The indiscriminate use of packaging materials derived from petroleum has led to a large build-up of plastic in landfills and oceans, as these materials have low decomposition and are less recyclable. To alleviate this problem and meet the growing demand for products that are safe for human health and the environment, the food industry is investing in the development of more sustainable packaging alternatives that preserve nutritional quality as well as organoleptic characteristics such as color, taste, smell and texture.
An example is a film made of a compound derived from limonene, the main component of citrus fruit peel, and chitosan, a biopolymer derived from chitin present in the exoskeletons of crustaceans.
The film was created by a research group in the state of São Paulo, Brazil, made up of scientists from the Department of Materials Engineering and Bioprocesses of the State University of Campinas’s School of Chemical Engineering (FEQ-UNICAMP) and the Institute’s Packaging Technology Center of Food. Technology (ITAL) of the São Paulo State Department of Agriculture and Supply, also in Campinas.
The results of the research are reported in an article published in Food Packaging and Shelf Life.
“We are focusing on limonene because Brazil is one of the largest producers of oranges in the world [if not the largest] and São Paulo is the leading orange-producing state,” said Roniérik Pioli Vieira, last author of the article and a professor at FEQ-UNICAMP.
Limonene has previously been used in food packaging film to improve preservation thanks to its antioxidant and anti-microbial action, but its performance has been degraded due to volatility and instability during the packaging manufacturing process, even on a laboratory scale.
This is one of the obstacles to the use of bioactive compounds in commercial packaging. It is often produced in processes involving high temperatures and high shear rates due to cutting or forming. Bioactive additives are easily degraded by these processes.
“To solve this problem, we came up with the idea of using a derivative of limonene called poly(limonene), which is neither volatile nor particularly stable,” Vieira said.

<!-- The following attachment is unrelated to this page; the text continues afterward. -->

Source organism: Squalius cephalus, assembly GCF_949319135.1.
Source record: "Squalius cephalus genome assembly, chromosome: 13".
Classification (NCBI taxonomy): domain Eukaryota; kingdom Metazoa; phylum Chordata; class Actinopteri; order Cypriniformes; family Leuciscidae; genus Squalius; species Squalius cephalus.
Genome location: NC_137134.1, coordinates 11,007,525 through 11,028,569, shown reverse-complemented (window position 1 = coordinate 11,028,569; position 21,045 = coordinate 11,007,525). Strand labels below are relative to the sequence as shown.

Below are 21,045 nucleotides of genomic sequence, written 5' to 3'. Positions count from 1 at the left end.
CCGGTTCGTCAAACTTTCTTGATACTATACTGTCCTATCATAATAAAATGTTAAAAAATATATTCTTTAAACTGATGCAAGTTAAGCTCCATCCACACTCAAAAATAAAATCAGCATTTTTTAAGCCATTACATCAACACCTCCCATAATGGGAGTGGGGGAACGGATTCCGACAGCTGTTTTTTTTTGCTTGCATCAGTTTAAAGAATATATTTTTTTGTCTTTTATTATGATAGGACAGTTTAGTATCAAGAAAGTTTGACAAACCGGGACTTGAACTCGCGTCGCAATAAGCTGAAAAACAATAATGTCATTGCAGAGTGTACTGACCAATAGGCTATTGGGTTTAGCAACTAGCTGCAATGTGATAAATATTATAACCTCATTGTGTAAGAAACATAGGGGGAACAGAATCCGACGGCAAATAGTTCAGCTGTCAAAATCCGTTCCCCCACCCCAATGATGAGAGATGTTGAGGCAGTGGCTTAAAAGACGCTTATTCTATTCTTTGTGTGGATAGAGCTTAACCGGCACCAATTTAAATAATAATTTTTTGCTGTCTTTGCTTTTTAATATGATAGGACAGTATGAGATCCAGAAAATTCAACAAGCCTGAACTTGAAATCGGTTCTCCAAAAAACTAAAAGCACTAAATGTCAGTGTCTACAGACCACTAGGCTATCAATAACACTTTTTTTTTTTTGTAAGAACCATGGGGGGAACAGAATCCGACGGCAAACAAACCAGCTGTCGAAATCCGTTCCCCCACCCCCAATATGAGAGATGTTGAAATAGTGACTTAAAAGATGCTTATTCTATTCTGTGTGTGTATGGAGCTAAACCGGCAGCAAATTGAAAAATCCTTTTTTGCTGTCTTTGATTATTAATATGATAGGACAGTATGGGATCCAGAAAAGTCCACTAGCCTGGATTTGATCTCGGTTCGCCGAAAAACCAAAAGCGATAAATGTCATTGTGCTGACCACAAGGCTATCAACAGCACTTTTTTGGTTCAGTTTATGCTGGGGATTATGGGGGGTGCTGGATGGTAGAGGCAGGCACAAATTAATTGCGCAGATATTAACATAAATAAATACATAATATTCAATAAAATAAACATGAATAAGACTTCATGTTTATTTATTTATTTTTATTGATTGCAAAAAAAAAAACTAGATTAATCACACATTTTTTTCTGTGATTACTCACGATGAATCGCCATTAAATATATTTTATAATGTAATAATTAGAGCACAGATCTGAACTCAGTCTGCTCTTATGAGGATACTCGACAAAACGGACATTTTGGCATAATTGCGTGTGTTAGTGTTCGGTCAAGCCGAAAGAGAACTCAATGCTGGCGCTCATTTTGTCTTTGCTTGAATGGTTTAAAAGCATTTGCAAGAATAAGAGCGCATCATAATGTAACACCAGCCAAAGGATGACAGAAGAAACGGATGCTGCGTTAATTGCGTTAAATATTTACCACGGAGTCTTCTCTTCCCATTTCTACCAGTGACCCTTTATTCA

The researchers chose chitosan for the film matrix because it is a polymer of natural origin and has well-known antioxidant and anti-microbial properties. Their hypothesis was that combining the two materials would create a film with improved bioactive properties.
In the laboratory, scientists compared films containing limonene and poly(limonene) in different proportions to meet the challenge of finding a way to combine them with chitosan, because theoretically they do not mix. The researchers chose polymerization, a process in which polymers are made from small organic molecules.
In this case, they use a compound with polar chemical functions to initiate the reaction and to increase the interaction between the additive and the polymer matrix. They then analyzed the resulting film to assess properties such as antioxidant capacity, vapor and water protection, and resistance to high temperatures.
The results were very satisfactory. “Films with poly(limonene) additive outperform those with limonene, especially in terms of antioxidant activity, which is twice as strong,” Vieira said. The substance has also been satisfactory as an ultraviolet radiation blocker and has been found to be unstable, making it suitable for large-scale production of packaging, where the processing conditions are more severe.
The films are not yet available to manufacturers, mainly because the chitosan-based plastic is not yet produced on a large enough scale to be competitive, but also because the poly(limonene) production process needs to be optimized to improve the yield and can be tested during the production of commercial packaging.
“Our group is working on it. We are investigating other applications of poly(limonene) in the biomedical field, for example. We are trying to show the multifunctionality of this additive, whose sources are renewable,” said Vieira.
Sayeny de Ávila Gonçalves et al, Poly(limonene): A novel renewable oligomeric antioxidant and UV-light blocking additive for chitosan-based films, Food Packaging and Shelf Life (2023). DOI: 10.1016/j.fpsl.2023.101085
Citation: Research team creates biodegradable film that keeps food fresher for longer (2023, July 17) retrieved on July 17, 2023 from https://phys.org/news/2023-07- group-biodegradable-food-fresh-longer.html
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